Sestak will be up the creek without a paddle to move his battleship.

    A Sestak primary will WASTE millions of Democratic dollars that could be used for races where we need to replace Reps with Dems and cost additional millions in the 7th district to hold the seat.
    (But you know what, it might just be worth those millions to watch Sestak lose and end his political career NOW before he gets any higher.)

  2. Josh

    Jun 4th, 2009

    I agree with David. Sestak voted for funding without timetables in Iraq. I don’t think he’s a closet conservative so much as he has Boeing, the oil companies, the defense contractors, etc. pulling his strings. I think he’s getting greedy here. He’s gambling his House seat for a Senate seat against an Obama-backed incumbent.

  3. Lee

    Jun 4th, 2009

    “Arlen Specter won’t commit to Sonia Sotomayor” – Alex Isenstadt –

    If you don’t believe this isn’t a (failed) test of Specter’s commitment to the Democratic agenda and his loyalty to Obama, then we have a very different perception of commitment and loyalty. Go to to read the entire article.

  4. David Diano

    Jun 5th, 2009

    Good points about who’s pulling Sestak strings. A while back, I remember seeing a half dozen or more MAX contributions to Sestak from the owners and family members of some small helicopter company. I don’t know if he ever got them a government contract, but when the relatives come out with contributions, there’s probably an “expectation” of a return on their “investment”.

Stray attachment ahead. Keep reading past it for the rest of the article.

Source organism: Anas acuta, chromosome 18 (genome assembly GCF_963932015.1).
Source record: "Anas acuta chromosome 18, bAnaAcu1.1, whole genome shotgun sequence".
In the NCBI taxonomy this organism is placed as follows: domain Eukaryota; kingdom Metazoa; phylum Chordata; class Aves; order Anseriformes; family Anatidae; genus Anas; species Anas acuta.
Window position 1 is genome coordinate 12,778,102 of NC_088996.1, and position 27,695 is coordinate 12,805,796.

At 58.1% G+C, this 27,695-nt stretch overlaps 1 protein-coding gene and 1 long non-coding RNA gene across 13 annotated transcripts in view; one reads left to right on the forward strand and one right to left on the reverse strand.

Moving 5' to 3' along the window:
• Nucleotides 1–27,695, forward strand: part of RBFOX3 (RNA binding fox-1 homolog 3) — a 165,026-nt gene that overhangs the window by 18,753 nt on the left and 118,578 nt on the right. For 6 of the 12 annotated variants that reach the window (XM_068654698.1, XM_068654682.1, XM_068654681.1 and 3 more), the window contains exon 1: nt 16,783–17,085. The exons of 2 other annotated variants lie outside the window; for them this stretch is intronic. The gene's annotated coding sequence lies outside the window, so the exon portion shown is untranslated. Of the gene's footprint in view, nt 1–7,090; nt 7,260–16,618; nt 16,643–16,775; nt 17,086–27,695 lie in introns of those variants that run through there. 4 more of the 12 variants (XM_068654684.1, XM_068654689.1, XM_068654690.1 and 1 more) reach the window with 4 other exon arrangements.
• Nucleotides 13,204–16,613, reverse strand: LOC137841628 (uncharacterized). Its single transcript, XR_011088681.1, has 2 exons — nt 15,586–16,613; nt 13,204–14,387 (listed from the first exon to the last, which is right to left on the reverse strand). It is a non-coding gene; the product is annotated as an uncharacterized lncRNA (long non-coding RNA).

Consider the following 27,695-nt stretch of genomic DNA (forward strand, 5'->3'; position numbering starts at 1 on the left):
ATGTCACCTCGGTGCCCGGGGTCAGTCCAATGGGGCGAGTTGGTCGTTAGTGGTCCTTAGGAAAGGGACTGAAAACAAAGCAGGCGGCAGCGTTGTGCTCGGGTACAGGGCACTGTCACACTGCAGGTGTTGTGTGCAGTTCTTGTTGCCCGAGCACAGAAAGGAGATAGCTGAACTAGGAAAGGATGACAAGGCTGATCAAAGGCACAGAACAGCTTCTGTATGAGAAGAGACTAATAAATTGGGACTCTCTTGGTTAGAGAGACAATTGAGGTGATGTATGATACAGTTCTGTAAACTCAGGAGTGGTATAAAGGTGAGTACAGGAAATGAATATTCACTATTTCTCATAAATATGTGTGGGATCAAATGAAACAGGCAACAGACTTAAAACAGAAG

Sestak has shown a little too much deference to the Executive branch powers over congressional powers. He’s shown ZERO appetite to hold congressional hearings and prosecute war crimes. The only thing I’ve heard him say is to get some NON-congressional group to have hearings to avoid “the politics”. This is not only idiotic but another abrogation of congressional authority on his part. Sestak’s effectively saying that Congress can’t do it’s job (and that Sestak isn’t interested in playing a role in a necessary and proper function of congress).

    Way to grasp at straws.

    Specter’s going to vote for her. He’s just trying to look “impartial” and responsible by saying he’ll make his judgment after the hearings. Nothing ominous about it.
    If there is a shoe or scandal to drop about Sotomayor that might get her to withdraw, Specter looks smart for not committing too early and then having to backtrack.